Investigating the nutritional and social determinants of favorable fetal growth conditions (FFGC) in pregnant women living in the Free State Province, South Africa

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Aim: The prevalence of adverse birth outcomes such as low birth weight and preterm birth are gradually increasing in South Africa (SA), while overall global prevalence rates have been declining. Poor birth outcomes are an indicator of a poor fetal environment, and a predictor of increased risk of certain health outcomes in adulthood, such as non-communicable diseases and obesity, as posited by the Developmental Origins of Health and Disease (DOHaD) theory. Current DOHaD research relies on low birth weight as the main indicator for assessing the fetal environment, but statisticians have developed a latent construct known as Favorable Fetal Growth Conditions (FFCG), that considers birth weight, birth length, and gestational age. This study was driven by the high rate of low birth weight (15%) in SA. Also, there is a gap in the literature related to the nutritional and social determinants of FFGC. Since Human Immunodeficiency Virus (HIV) is highly prevalent in SA, it was also important to explore if HIV status influenced how nutritional and social factors contributed to FFGC. The purpose of the study was three-fold. First, to assess the sociodemographic status, nutritional status, micronutrient quality, food security status, stress levels, social support, and birth outcomes of pregnant women in the Free State Province, SA. Secondly, to create a model that explored the relationships between these factors and determine if the model was valid for women with and without HIV. Third, to create a conceptual framework for the drivers of favorable fetal growth conditions in the Free State. Methods: A cohort study was conducted, where 682 women receiving antenatal care from Pelonomi Regional Hospital were enrolled, and interviews were conducted in either English, Sesotho, or Afrikaans. At baseline, information related to sociodemographic characteristics, stress, lifestyle, and social support was collected. Dietary intake was assessed using a quantified food frequency questionnaire (QFFQ). A 24-hour dietary recall was also conducted, and dietary diversity scores were calculated from this, based on nine food groups. Anthropometric measurements were collected to determine gestational body mass index (GBMI). Women were followed up until after giving birth, at which point they provided data related to their birth outcomes (such as birth weight, length, and gestational age of the infant) and HIV status. At the end of the study, 305 women provided this data. These participants formed the subsample that was used for further analysis. Descriptive statistics were carried out in R version 4.1.2 and structural equation modeling (SEM) was conducted in Lavaan version 0.6–5 in R version 4.1.2. Results: Based on the participants who provided both HIV status and birth outcome data at the end of the study, there was an HIV prevalence of 34.9%, 16.1% of the births were preterm, 14.4% had a low birth length, and 13.5% of the infants had a low birth weight. Significantly more women with HIV gave birth to a low-birth-weight infant (p=0.034) and had preterm (p=0.024) when compared to women who did not have HIV. A 1 unit increase in GBMI was associated with a 0.223 unit increase in FFGC (p<0.001) and a 1 unit increase in income level was associated with a 0.141 unit increase in FFGC (p=0.041). Higher household incomes were associated with higher dietary micronutrient quality (p=0.002), GBMIs (p=0.012), and food security (p=0.001), while higher stress was associated with lower household incomes (p=0.004) and higher levels of food insecurity (p<0.001). Social support was also associated with better household food security (p=0.008). These findings were applicable to all women, regardless of HIV status. Conclusion: Based on these findings, the main social determinant of FFGC was income, while GBMI was the main nutrition-related determinant of FFGC in women living in the Free State province, SA. Multisectoral community-based programs that address low household incomes and poverty can improve FFGC, GBMIs, dietary micronutrient quality, food security status, and reduce stress during pregnancy. Social support structures within the community can also be leveraged to improve food security.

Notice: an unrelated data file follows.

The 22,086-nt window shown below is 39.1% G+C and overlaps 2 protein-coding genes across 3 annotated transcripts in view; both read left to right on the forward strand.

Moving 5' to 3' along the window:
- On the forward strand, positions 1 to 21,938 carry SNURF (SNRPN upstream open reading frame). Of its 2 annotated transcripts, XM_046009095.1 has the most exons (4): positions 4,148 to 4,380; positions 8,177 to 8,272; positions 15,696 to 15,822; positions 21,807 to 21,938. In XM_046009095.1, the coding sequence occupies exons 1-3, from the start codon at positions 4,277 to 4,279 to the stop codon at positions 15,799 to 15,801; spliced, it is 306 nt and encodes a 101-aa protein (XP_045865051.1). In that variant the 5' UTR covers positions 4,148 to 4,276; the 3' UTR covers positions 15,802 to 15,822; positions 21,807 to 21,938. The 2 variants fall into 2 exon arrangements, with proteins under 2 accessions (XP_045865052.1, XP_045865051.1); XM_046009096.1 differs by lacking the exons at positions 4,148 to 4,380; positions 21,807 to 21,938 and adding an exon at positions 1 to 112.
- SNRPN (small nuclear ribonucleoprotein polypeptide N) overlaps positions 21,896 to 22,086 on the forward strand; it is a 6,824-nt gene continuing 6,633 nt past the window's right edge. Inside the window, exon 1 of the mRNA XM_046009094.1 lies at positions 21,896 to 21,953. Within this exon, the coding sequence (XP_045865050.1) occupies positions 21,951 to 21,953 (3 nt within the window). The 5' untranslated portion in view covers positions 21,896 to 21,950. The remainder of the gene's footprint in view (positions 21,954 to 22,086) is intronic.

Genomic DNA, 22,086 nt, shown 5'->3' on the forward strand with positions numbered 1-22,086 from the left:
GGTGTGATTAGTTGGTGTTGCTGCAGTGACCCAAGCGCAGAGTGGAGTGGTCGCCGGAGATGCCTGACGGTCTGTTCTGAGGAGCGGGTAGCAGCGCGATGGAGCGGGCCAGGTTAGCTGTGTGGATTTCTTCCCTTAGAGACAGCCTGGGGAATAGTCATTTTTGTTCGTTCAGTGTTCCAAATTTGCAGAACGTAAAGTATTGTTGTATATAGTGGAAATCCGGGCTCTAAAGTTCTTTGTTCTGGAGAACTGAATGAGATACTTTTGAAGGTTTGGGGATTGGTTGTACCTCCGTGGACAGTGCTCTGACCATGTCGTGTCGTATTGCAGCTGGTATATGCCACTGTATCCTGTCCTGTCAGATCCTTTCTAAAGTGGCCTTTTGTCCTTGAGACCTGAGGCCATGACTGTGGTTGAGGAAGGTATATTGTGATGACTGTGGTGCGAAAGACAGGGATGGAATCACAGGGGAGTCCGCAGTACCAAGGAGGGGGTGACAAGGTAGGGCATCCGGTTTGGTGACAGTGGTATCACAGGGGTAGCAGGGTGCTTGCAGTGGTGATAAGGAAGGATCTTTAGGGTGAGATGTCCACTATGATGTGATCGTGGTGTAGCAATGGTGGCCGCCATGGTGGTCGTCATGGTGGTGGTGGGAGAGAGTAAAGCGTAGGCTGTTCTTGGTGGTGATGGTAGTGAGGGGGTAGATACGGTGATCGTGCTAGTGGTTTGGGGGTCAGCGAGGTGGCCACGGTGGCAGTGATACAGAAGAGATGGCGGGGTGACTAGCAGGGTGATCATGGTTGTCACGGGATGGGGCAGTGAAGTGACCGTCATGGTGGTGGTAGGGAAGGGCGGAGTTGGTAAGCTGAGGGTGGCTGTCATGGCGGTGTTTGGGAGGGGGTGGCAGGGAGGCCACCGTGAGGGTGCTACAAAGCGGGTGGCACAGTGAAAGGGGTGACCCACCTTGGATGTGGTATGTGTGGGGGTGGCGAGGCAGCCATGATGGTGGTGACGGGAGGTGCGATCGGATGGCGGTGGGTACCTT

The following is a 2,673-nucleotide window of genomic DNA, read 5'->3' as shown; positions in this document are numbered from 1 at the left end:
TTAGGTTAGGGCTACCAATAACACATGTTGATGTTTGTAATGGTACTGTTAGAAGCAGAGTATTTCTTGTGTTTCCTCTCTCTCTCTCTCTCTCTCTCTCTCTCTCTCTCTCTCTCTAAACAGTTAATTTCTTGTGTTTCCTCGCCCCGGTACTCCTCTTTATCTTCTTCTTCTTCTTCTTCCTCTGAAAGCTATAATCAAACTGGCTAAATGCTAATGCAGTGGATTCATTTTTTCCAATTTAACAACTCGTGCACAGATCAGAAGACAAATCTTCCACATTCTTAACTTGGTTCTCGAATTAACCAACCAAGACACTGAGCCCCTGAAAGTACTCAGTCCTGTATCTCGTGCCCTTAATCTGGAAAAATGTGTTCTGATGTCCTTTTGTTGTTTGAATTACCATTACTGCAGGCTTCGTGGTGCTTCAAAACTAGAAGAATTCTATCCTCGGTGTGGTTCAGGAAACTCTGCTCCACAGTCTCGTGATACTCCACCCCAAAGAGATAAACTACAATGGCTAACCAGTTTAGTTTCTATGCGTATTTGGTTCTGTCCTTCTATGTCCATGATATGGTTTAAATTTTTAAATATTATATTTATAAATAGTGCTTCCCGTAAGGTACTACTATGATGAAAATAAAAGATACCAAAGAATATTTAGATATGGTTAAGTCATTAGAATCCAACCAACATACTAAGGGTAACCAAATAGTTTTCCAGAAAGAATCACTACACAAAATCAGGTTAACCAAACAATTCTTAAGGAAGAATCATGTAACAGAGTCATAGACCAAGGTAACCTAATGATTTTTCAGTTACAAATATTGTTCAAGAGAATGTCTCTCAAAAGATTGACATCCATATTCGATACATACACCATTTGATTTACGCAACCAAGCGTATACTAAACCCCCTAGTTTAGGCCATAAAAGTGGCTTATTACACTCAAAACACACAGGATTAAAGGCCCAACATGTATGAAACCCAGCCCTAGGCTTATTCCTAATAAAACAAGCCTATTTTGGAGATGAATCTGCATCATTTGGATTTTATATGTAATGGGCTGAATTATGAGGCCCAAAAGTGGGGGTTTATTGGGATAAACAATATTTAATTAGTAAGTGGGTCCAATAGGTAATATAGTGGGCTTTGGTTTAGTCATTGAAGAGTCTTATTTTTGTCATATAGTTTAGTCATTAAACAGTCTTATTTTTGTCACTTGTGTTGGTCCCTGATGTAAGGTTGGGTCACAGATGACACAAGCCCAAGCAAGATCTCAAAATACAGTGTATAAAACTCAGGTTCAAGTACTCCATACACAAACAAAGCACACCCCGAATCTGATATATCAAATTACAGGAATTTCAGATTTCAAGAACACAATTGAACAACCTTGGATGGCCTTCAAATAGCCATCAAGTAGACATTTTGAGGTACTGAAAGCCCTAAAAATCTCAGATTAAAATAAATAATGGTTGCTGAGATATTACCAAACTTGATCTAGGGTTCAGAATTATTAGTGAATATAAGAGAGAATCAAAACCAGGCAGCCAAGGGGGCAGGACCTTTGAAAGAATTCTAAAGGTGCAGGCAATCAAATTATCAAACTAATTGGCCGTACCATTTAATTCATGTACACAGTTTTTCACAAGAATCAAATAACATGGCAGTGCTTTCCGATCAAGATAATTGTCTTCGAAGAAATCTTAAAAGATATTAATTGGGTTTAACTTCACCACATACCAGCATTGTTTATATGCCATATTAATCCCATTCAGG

Embargo status: Restricted until 09/2172. To request the author grant access, click on the PDF link to the left.

Maternal, Neonate, Health, Infant